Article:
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The tile model relies on certain rewrite rules with side effects, called tiles, reminiscent of both Plotkin SOS and Meseguer rewriting logic rules. It provides a logic of concurrent systems with conditional state changes and synchronization, and has been shown to be especially useful for defining compositional models of mobile processes and causal and located concurrent systems. The tile model has been used for modelling coordination formalisms equipped with flexible synchronization primitives. The main advantage of the tile approach is the full compositionality of the underlying logic, which is able to handle computations of (nonclosed) system components as they were new rewrite rules specifying complex coordinators. [FM97a,GM97].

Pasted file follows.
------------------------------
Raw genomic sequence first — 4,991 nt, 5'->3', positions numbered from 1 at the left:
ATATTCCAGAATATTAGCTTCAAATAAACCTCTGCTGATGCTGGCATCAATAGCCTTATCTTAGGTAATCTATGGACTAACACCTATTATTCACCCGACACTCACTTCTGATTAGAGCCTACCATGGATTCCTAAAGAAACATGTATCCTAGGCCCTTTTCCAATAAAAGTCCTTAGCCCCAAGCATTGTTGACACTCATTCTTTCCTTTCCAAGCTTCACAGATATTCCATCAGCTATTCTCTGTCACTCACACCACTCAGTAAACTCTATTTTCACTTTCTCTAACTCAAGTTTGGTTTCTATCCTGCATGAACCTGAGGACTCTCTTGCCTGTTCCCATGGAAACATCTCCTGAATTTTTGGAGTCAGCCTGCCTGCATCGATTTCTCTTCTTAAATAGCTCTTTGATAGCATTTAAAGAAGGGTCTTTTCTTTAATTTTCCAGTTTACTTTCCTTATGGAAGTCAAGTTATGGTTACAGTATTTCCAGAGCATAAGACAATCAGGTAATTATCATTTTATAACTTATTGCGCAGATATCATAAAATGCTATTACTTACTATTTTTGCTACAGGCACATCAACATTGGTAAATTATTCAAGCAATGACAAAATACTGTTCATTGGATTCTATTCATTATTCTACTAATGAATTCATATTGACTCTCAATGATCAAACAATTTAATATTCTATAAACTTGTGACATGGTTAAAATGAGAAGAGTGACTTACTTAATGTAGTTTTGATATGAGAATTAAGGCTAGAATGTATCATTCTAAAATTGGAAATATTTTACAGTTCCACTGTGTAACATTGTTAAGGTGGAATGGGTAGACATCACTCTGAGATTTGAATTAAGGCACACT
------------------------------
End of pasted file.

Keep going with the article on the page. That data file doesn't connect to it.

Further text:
Ferrari and Montanari used tiles to give a tile-based semantics for located CCS in [FM97b]. They give a treatment of concurrent process calculi where the same operational and abstract concurrent semantics described in the literature now descend from general, uniform notions. More precisely, a tile-based semantics for located CCS is shown to be consistent with the ordinary concurrent (via permutation of transitions) and bisimilarity based location semantics. The tile model is particularly well suited for defining directly operational and abstract semantics of concurrent process calculi in a compositional style.
[[FM97a]] Ferrari, G., Montanari, U. A Tile-Based Coordination View of Asynchronous -calculus, In Proc. MFCS'97, LNCS 1295, 1997.
[[FM97b]] Ferrari, G., Montanari, U. Tiles for Concurrent and Located Calculi. In Proc. EXPRESS'97, ENTCS 7, 1997.
[[GM97]] Gadducci, F. and Montanari, U., The Tile Model. In: Gordon Plotkin, Colin Stirling, and Mads Tofte, Eds., Proof, Language and Interaction: Essays in Honour of Robin Milner, MIT Press, to appear.